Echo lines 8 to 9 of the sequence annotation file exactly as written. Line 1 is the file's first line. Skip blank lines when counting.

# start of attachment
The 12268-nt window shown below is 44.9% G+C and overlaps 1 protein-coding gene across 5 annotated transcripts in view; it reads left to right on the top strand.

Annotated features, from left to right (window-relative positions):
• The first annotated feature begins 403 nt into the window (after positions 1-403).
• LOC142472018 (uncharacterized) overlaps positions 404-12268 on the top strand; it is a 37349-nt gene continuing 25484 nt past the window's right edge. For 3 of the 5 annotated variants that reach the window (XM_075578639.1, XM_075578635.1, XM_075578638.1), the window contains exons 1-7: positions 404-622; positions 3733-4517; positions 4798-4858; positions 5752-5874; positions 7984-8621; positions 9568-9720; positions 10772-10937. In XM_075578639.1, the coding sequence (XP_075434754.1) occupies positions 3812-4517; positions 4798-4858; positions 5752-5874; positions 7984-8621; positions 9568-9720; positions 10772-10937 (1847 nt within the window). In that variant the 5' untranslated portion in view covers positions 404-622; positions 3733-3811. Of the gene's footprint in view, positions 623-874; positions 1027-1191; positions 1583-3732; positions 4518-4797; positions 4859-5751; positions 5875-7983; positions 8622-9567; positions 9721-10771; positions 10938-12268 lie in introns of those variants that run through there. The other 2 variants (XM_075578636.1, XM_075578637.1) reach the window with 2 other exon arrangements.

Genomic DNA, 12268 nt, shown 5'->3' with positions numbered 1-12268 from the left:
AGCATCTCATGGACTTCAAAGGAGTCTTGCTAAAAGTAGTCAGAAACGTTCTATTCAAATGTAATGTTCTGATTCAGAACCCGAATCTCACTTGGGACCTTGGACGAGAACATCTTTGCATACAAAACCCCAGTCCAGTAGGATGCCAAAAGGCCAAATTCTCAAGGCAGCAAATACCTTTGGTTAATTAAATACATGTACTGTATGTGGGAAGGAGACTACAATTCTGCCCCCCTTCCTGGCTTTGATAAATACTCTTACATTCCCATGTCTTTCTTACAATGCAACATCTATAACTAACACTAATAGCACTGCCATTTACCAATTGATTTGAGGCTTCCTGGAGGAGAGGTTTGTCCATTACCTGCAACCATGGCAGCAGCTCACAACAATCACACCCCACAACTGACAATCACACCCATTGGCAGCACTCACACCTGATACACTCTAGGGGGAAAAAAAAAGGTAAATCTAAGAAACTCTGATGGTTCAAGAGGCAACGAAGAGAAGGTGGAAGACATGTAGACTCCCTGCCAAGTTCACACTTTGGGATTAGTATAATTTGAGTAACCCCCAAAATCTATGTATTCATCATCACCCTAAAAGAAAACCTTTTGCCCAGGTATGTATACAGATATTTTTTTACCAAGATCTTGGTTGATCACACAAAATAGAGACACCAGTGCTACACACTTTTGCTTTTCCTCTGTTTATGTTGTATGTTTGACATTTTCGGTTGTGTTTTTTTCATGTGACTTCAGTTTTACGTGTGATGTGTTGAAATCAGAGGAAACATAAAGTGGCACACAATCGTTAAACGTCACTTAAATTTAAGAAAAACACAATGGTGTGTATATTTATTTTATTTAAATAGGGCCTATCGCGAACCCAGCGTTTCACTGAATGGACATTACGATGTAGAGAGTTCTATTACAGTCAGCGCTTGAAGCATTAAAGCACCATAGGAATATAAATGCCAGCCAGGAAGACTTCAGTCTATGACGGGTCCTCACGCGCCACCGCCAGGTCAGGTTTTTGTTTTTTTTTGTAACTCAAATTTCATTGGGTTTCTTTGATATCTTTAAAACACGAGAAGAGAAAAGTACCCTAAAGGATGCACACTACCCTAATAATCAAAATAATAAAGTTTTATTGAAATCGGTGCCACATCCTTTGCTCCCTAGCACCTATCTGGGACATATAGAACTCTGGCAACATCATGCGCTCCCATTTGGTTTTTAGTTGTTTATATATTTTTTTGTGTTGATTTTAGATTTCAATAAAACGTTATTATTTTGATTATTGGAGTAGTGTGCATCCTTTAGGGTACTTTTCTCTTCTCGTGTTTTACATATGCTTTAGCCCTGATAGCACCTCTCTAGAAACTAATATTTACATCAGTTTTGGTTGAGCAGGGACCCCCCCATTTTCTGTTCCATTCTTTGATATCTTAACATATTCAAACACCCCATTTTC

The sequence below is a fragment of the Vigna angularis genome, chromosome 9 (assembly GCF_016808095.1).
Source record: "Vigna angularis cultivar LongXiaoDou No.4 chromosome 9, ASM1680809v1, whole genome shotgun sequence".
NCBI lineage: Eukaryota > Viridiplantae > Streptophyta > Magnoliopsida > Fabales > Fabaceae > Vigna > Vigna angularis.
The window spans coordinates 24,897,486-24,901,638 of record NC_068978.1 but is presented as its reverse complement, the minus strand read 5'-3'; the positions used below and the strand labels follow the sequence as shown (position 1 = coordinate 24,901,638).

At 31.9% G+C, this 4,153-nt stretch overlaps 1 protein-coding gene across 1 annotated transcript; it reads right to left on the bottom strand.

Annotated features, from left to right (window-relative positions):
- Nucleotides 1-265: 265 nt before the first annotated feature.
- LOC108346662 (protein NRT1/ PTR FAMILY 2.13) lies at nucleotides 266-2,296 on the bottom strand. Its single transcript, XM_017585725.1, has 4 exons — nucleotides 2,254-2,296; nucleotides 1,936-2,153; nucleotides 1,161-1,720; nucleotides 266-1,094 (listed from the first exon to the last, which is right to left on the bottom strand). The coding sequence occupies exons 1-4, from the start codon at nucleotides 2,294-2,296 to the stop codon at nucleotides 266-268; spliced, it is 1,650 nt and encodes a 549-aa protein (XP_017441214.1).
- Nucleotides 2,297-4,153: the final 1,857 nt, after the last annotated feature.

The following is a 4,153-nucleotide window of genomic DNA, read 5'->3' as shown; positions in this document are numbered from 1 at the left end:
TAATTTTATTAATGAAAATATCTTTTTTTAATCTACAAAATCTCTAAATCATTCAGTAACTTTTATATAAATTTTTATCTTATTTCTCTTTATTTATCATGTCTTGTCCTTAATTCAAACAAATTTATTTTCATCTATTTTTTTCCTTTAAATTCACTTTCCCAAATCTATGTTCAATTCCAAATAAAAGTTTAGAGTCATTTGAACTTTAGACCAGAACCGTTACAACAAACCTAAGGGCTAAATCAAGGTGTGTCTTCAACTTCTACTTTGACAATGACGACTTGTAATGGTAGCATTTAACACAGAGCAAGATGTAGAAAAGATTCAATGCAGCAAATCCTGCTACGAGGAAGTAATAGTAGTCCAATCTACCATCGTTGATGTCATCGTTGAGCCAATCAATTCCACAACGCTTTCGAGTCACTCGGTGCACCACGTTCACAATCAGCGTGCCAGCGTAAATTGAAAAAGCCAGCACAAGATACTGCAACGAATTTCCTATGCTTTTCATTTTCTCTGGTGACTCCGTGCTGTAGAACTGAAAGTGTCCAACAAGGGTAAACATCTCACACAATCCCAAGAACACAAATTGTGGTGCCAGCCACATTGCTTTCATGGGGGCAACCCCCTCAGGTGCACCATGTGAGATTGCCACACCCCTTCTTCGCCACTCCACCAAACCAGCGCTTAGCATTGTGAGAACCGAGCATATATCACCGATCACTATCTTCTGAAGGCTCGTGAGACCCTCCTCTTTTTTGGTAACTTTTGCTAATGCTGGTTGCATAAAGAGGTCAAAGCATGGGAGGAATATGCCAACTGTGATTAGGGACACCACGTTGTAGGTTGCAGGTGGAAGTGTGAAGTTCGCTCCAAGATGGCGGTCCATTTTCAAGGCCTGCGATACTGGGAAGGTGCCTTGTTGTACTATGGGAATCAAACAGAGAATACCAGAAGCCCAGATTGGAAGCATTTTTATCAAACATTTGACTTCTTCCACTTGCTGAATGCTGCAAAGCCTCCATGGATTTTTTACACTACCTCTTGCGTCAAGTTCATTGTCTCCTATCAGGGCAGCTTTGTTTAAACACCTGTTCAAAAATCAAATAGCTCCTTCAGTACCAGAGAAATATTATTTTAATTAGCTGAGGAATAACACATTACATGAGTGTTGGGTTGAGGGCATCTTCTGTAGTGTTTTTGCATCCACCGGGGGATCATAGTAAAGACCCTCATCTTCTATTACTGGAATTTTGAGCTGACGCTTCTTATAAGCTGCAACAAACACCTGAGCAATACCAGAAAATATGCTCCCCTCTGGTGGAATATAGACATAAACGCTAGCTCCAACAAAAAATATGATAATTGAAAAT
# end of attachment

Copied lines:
Source record: "Vigna angularis cultivar LongXiaoDou No.4 chromosome 9, ASM1680809v1, whole genome shotgun sequence".
NCBI lineage: Eukaryota > Viridiplantae > Streptophyta > Magnoliopsida > Fabales > Fabaceae > Vigna > Vigna angularis.